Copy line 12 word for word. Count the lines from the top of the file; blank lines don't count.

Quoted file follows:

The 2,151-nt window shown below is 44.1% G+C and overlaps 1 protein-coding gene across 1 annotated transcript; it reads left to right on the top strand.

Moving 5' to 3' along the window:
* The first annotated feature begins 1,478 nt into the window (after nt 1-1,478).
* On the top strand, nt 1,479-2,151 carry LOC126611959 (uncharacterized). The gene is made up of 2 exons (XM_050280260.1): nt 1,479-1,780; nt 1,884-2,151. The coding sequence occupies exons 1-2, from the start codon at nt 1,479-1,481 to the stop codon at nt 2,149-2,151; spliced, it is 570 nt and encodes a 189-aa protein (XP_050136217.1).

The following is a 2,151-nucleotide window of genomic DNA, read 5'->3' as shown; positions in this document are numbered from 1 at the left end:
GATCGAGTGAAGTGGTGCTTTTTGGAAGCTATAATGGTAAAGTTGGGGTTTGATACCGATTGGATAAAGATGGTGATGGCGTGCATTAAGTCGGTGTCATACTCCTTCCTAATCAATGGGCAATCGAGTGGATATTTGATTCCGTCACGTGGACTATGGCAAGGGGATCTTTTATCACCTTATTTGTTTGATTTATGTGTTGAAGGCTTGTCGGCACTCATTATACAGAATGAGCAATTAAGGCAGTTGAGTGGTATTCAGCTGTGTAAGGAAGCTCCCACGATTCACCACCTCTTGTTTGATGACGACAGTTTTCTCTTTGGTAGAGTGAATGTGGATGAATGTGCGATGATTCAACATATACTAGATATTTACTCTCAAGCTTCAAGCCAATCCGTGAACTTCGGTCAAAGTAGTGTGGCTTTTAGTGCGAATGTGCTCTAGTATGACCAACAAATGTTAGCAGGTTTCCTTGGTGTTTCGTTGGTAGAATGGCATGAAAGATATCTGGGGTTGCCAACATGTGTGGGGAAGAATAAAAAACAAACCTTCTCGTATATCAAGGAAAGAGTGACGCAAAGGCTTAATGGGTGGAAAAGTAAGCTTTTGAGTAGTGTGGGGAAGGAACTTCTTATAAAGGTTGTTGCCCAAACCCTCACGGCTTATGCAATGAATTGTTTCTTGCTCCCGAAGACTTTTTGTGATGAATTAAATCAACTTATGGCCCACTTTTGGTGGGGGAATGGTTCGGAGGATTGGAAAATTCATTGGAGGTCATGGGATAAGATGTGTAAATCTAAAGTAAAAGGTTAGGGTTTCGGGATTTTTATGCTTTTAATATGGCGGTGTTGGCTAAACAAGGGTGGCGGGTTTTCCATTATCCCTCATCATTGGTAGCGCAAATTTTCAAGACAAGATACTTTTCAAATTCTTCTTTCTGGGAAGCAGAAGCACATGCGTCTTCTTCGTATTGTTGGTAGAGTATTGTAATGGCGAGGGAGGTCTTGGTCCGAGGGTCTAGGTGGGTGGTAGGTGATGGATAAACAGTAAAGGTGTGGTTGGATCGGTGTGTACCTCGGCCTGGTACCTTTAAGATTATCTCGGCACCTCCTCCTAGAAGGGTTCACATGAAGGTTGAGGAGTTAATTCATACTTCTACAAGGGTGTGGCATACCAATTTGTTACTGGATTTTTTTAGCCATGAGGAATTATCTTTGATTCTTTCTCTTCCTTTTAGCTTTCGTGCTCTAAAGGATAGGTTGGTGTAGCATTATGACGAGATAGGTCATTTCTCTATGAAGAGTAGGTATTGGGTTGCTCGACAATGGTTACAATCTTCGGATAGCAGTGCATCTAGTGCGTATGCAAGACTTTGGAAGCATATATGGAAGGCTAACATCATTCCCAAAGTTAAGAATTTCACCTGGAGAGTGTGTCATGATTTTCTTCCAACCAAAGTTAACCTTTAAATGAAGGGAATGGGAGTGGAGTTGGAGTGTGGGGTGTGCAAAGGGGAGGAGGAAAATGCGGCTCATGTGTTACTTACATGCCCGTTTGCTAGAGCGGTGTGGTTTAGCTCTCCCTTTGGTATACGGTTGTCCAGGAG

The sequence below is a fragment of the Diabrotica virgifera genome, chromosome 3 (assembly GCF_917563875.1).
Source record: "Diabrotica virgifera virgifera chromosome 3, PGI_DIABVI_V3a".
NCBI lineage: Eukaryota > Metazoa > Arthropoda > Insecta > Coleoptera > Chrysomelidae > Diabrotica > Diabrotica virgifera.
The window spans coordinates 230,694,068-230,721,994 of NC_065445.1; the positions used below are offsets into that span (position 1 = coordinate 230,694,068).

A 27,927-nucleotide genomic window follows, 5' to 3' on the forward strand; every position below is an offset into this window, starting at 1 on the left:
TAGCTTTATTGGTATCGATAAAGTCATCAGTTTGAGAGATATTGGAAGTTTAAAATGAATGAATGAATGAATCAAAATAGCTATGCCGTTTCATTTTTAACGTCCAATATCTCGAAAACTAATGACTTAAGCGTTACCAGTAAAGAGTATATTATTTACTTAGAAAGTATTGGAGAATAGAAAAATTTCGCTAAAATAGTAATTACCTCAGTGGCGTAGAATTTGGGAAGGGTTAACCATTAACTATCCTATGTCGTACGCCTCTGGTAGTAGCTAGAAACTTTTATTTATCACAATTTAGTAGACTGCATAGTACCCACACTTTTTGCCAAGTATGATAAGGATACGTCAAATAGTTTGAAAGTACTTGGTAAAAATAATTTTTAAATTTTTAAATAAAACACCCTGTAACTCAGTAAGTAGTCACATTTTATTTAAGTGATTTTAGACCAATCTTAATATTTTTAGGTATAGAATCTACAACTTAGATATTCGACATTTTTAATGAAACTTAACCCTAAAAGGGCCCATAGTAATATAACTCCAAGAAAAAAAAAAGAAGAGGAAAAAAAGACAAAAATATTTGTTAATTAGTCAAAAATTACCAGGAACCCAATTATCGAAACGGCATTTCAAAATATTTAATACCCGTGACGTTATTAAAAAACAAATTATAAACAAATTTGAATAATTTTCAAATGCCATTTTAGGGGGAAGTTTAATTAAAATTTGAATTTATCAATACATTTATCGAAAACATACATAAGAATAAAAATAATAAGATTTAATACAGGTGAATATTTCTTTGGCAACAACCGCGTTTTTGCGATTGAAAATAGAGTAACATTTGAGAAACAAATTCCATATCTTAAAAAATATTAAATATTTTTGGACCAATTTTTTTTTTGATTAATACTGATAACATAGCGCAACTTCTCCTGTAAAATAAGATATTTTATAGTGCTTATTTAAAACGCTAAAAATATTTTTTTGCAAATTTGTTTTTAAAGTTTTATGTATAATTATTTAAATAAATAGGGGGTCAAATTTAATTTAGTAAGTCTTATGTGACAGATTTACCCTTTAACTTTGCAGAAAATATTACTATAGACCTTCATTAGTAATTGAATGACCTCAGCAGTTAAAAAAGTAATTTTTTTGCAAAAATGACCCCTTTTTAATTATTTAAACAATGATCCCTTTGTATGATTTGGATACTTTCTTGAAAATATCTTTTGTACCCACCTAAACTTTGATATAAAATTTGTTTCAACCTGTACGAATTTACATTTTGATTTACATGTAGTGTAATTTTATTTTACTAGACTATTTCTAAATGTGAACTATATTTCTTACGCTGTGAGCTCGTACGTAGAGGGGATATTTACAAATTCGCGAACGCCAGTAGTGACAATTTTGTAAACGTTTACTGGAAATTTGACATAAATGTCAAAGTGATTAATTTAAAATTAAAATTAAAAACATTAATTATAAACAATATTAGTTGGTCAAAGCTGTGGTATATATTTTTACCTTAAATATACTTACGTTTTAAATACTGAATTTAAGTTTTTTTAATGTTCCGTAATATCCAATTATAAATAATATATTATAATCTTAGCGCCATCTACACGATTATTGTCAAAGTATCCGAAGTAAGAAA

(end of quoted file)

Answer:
TAGCTTTATTGGTATCGATAAAGTCATCAGTTTGAGAGATATTGGAAGTTTAAAATGAATGAATGAATGAATCAAAATAGCTATGCCGTTTCATTTTTAACGTCCAATATCTCGAAAACTAATGACTTAAGCGTTACCAGTAAAGAGTATATTATTTACTTAGAAAGTATTGGAGAATAGAAAAATTTCGCTAAAATAGTAATTACCTCAGTGGCGTAGAATTTGGGAAGGGTTAACCATTAACTATCCTATGTCGTACGCCTCTGGTAGTAGCTAGAAACTTTTATTTATCACAATTTAGTAGACTGCATAGTACCCACACTTTTTGCCAAGTATGATAAGGATACGTCAAATAGTTTGAAAGTACTTGGTAAAAATAATTTTTAAATTTTTAAATAAAACACCCTGTAACTCAGTAAGTAGTCACATTTTATTTAAGTGATTTTAGACCAATCTTAATATTTTTAGGTATAGAATCTACAACTTAGATATTCGACATTTTTAATGAAACTTAACCCTAAAAGGGCCCATAGTAATATAACTCCAAGAAAAAAAAAAGAAGAGGAAAAAAAGACAAAAATATTTGTTAATTAGTCAAAAATTACCAGGAACCCAATTATCGAAACGGCATTTCAAAATATTTAATACCCGTGACGTTATTAAAAAACAAATTATAAACAAATTTGAATAATTTTCAAATGCCATTTTAGGGGGAAGTTTAATTAAAATTTGAATTTATCAATACATTTATCGAAAACATACATAAGAATAAAAATAATAAGATTTAATACAGGTGAATATTTCTTTGGCAACAACCGCGTTTTTGCGATTGAAAATAGAGTAACATTTGAGAAACAAATTCCATATCTTAAAAAATATTAAATATTTTTGGACCAATTTTTTTTTTGATTAATACTGATAACATAGCGCAACTTCTCCTGTAAAATAAGATATTTTATAGTGCTTATTTAAAACGCTAAAAATATTTTTTTGCAAATTTGTTTTTAAAGTTTTATGTATAATTATTTAAATAAATAGGGGGTCAAATTTAATTTAGTAAGTCTTATGTGACAGATTTACCCTTTAACTTTGCAGAAAATATTACTATAGACCTTCATTAGTAATTGAATGACCTCAGCAGTTAAAAAAGTAATTTTTTTGCAAAAATGACCCCTTTTTAATTATTTAAACAATGATCCCTTTGTATGATTTGGATACTTTCTTGAAAATATCTTTTGTACCCACCTAAACTTTGATATAAAATTTGTTTCAACCTGTACGAATTTACATTTTGATTTACATGTAGTGTAATTTTATTTTACTAGACTATTTCTAAATGTGAACTATATTTCTTACGCTGTGAGCTCGTACGTAGAGGGGATATTTACAAATTCGCGAACGCCAGTAGTGACAATTTTGTAAACGTTTACTGGAAATTTGACATAAATGTCAAAGTGATTAATTTAAAATTAAAATTAAAAACATTAATTATAAACAATATTAGTTGGTCAAAGCTGTGGTATATATTTTTACCTTAAATATACTTACGTTTTAAATACTGAATTTAAGTTTTTTTAATGTTCCGTAATATCCAATTATAAATAATATATTATAATCTTAGCGCCATCTACACGATTATTGTCAAAGTATCCGAAGTAAGAAA